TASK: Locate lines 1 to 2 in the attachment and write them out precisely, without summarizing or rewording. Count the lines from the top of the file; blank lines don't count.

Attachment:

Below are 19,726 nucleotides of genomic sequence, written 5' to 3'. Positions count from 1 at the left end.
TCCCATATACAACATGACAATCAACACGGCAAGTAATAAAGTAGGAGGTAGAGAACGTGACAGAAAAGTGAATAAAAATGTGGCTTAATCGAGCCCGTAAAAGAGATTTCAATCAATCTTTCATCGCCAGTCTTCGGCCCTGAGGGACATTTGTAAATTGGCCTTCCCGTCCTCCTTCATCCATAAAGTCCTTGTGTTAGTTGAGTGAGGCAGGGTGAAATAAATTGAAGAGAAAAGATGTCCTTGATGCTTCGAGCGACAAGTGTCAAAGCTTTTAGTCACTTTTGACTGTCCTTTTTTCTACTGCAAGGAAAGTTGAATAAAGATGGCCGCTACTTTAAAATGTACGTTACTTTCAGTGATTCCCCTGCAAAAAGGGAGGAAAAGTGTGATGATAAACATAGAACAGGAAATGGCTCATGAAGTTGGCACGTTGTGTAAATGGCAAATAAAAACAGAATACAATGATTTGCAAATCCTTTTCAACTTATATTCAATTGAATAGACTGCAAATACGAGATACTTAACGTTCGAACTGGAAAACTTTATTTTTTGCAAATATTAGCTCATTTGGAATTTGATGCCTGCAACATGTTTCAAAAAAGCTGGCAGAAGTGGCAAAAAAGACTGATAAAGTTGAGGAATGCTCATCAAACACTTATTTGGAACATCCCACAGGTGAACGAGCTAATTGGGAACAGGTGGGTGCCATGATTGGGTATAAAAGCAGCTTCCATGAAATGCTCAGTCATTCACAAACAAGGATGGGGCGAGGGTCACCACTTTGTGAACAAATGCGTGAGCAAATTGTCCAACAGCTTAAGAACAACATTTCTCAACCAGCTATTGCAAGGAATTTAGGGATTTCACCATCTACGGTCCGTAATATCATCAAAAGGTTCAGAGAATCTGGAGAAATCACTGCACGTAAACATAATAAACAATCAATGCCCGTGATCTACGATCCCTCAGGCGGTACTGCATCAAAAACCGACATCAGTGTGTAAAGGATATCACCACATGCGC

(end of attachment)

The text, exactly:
Below are 19,726 nucleotides of genomic sequence, written 5' to 3'. Positions count from 1 at the left end.
TCCCATATACAACATGACAATCAACACGGCAAGTAATAAAGTAGGAGGTAGAGAACGTGACAGAAAAGTGAATAAAAATGTGGCTTAATCGAGCCCGTAAAAGAGATTTCAATCAATCTTTCATCGCCAGTCTTCGGCCCTGAGGGACATTTGTAAATTGGCCTTCCCGTCCTCCTTCATCCATAAAGTCCTTGTGTTAGTTGAGTGAGGCAGGGTGAAATAAATTGAAGAGAAAAGATGTCCTTGATGCTTCGAGCGACAAGTGTCAAAGCTTTTAGTCACTTTTGACTGTCCTTTTTTCTACTGCAAGGAAAGTTGAATAAAGATGGCCGCTACTTTAAAATGTACGTTACTTTCAGTGATTCCCCTGCAAAAAGGGAGGAAAAGTGTGATGATAAACATAGAACAGGAAATGGCTCATGAAGTTGGCACGTTGTGTAAATGGCAAATAAAAACAGAATACAATGATTTGCAAATCCTTTTCAACTTATATTCAATTGAATAGACTGCAAATACGAGATACTTAACGTTCGAACTGGAAAACTTTATTTTTTGCAAATATTAGCTCATTTGGAATTTGATGCCTGCAACATGTTTCAAAAAAGCTGGCAGAAGTGGCAAAAAAGACTGATAAAGTTGAGGAATGCTCATCAAACACTTATTTGGAACATCCCACAGGTGAACGAGCTAATTGGGAACAGGTGGGTGCCATGATTGGGTATAAAAGCAGCTTCCATGAAATGCTCAGTCATTCACAAACAAGGATGGGGCGAGGGTCACCACTTTGTGAACAAATGCGTGAGCAAATTGTCCAACAGCTTAAGAACAACATTTCTCAACCAGCTATTGCAAGGAATTTAGGGATTTCACCATCTACGGTCCGTAATATCATCAAAAGGTTCAGAGAATCTGGAGAAATCACTGCACGTAAACATAATAAACAATCAATGCCCGTGATCTACGATCCCTCAGGCGGTACTGCATCAAAAACCGACATCAGTGTGTAAAGGATATCACCACATGCGC